1. The most important thing about buying a new bike is to make sure it fits. The only way you'll know if the bike is right for you is to size up the bike and make sure that the bike's geometry matches your body's geometry. Ask questions and do some research.
mtn. biking 101
2. If possible, try to find a shop that will let you demo the bike on real dirt. Five minutes in a parking lot won't cut it. You wouldn't buy a car without a real world test drive, and a bike should be no different.
3. Don't belive the hype. Just because your favorite rider or best friend rides a certain bike, that doesn't mean that's the best one for you. Have an open mind and be realistic about your needs and ability.
Results 1 to 3 of 3
  1. #1
    mtbr member
    Reputation:
    Join Date
    Feb 2012
    Posts
    25

    '10 hardrock sport disc vs. '02 Trek Fuel 98

    Hey everyone...i'm just getting into the sport and am looking for some advice. There are two bikes i've found locally, and i'm going to purchase one of them....i just need your help to decide which one is the best deal.....

    The first one is a 2010 Specialized Hardrock sport disc, all stock components, excellent condition. He wants $375 for it.......

    The next one is a 2002 Trek Fuel 98.....rock shox all around, duke fork just rebuilt, bontrager seatpost, Selle Italia Flight titanium saddle, Stem and handlebar. This one is missing tires, cables ( brake & shift ) and a chain. He wants $250 for it...



    So what do you more experienced riders think?

  2. #2
    Fat-tired Roadie
    Reputation: AndrwSwitch's Avatar
    Join Date
    Nov 2007
    Posts
    13,936
    Hard one.

    I don't think the Hardrock is worth $375. Granted mine is older, but it was a little higher trim line and retailed for $660. Offer him $250, maybe? It's still a little high, but it could take a long time if you wait for him to come down to a more reasonable valuation, and someone else might by it first.

    Do some research on the Trek. Not all rear suspension designs have aged well, or were ever good. Not sure where the '02-era Fuel falls on that spectrum. Worthwhile tires are fairly pricey. Cables, housings and chains are all relatively cheap, but you're probably going to bring the cost of this bike at least up to the Hardrock by the time you have it ridable.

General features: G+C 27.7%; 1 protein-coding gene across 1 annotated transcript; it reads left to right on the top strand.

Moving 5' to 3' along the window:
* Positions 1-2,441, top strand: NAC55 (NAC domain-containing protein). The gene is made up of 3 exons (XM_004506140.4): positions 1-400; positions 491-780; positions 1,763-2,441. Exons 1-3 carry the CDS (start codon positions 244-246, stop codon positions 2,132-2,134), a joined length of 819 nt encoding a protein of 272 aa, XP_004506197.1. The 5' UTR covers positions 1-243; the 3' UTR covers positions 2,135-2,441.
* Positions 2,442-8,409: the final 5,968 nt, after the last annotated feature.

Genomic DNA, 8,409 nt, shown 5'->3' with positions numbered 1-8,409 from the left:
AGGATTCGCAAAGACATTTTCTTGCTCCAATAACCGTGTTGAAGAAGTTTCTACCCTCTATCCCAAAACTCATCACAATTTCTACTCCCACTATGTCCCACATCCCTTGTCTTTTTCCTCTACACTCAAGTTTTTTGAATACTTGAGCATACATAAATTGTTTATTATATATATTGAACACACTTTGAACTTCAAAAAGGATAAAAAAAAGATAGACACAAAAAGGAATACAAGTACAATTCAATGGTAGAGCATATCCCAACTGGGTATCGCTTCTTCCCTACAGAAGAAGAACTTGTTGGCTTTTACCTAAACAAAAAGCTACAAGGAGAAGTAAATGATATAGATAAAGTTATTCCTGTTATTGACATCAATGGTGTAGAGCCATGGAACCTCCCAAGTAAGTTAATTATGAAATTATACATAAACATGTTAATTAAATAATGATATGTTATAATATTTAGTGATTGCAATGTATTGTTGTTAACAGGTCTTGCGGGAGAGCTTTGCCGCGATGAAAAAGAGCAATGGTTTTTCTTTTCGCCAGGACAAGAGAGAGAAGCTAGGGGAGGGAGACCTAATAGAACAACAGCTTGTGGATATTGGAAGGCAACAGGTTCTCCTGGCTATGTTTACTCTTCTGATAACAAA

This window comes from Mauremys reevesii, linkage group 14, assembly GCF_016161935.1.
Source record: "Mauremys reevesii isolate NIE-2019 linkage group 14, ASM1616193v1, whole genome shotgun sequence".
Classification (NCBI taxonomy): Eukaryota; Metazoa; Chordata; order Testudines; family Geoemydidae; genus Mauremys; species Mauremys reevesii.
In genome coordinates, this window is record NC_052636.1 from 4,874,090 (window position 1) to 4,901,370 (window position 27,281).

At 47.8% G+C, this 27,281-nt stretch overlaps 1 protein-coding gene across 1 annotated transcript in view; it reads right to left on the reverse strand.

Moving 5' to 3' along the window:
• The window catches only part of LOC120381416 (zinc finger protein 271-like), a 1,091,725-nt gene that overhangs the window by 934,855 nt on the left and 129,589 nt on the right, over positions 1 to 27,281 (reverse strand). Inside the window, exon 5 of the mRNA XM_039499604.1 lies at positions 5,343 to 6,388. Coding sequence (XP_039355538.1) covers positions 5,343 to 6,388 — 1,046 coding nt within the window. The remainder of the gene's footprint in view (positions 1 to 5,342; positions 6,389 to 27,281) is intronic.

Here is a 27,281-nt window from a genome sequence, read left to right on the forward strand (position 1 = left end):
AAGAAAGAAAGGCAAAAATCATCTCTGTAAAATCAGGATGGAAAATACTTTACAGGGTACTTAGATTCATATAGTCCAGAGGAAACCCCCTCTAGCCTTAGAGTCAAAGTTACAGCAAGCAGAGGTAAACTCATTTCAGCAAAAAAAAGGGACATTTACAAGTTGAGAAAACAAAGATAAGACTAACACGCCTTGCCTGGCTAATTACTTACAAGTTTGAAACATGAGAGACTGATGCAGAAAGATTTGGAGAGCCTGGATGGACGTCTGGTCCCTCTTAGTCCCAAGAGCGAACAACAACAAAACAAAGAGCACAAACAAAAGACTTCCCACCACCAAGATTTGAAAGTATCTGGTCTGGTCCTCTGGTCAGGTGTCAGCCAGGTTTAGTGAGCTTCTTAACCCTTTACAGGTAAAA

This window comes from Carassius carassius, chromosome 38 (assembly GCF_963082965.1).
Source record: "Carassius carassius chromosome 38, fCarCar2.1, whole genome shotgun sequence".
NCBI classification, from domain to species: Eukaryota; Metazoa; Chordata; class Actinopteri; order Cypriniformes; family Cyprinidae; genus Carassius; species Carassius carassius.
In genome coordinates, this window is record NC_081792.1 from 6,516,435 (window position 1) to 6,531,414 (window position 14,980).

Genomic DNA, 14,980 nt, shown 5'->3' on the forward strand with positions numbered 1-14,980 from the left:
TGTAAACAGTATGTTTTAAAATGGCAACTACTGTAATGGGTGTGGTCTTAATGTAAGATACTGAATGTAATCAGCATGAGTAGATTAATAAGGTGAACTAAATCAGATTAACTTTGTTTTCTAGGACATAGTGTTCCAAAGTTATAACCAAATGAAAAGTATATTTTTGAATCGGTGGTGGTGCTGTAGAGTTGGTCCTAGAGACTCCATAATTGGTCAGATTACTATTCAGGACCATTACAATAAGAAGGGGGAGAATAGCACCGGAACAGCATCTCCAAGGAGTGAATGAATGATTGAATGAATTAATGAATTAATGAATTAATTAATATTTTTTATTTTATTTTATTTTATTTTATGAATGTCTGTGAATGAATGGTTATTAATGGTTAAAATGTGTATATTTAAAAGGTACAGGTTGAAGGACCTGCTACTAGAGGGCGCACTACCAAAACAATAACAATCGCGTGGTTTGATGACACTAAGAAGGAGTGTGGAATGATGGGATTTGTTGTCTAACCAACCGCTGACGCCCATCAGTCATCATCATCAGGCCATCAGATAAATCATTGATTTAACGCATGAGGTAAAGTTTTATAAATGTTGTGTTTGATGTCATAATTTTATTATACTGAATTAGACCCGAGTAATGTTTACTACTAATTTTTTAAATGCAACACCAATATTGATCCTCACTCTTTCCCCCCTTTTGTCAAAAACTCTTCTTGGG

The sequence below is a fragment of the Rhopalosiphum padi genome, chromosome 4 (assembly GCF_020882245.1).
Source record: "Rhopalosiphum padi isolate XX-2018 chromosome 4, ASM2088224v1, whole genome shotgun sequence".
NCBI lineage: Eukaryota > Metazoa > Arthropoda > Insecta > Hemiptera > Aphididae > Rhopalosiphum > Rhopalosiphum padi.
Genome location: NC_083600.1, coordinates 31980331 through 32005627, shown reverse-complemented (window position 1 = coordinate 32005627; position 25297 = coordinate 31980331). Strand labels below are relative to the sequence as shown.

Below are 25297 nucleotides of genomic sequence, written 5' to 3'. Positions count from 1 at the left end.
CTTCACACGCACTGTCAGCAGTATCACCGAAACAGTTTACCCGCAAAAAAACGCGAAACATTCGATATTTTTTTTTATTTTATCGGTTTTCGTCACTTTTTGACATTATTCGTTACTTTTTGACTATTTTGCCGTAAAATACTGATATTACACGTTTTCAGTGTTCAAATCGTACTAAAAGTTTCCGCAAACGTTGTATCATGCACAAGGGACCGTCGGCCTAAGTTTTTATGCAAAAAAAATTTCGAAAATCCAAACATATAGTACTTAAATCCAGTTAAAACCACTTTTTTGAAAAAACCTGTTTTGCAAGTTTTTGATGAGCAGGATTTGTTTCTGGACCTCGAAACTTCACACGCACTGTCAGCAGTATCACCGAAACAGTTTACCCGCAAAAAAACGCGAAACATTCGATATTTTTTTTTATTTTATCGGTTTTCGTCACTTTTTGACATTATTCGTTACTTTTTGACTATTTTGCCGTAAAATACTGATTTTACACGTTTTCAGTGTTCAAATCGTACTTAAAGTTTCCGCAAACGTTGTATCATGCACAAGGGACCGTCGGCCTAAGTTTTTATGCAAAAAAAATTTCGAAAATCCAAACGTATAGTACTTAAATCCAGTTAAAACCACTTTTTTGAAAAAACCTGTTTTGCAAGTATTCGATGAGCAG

Finally, neither bike is a good idea if it doesn't fit you. Which is a big problem with the Trek - buying used bikes is already a little tricky; when you can't test-ride them it's worse.
    "Don't buy upgrades; ride up grades." -Eddy Merckx

  3. #3
    mtbr member
    Reputation:
    Join Date
    Feb 2012
    Posts
    25
    Thank you for the info, it's a huge help. I didn't realize the hardrock was overpriced....i'm very glad i asked here first. I'm leaning a little more toward the Trek. The guy is very nice and seems very knowledgable. He offered to help show me how to put it all together....it's a large frame, which technically "fits" me. I'm just on a limited budget and i've heard the Trek is a great bike.....he originally had just the frame set posted for $250, but when i contacted him and told him this would be my first bike....he offered to me all of the other components along with it. including a basic wheel set...

Posting Permissions

  • You may not post new threads
  • You may not post replies
  • You may not post attachments
  • You may not edit your posts
  •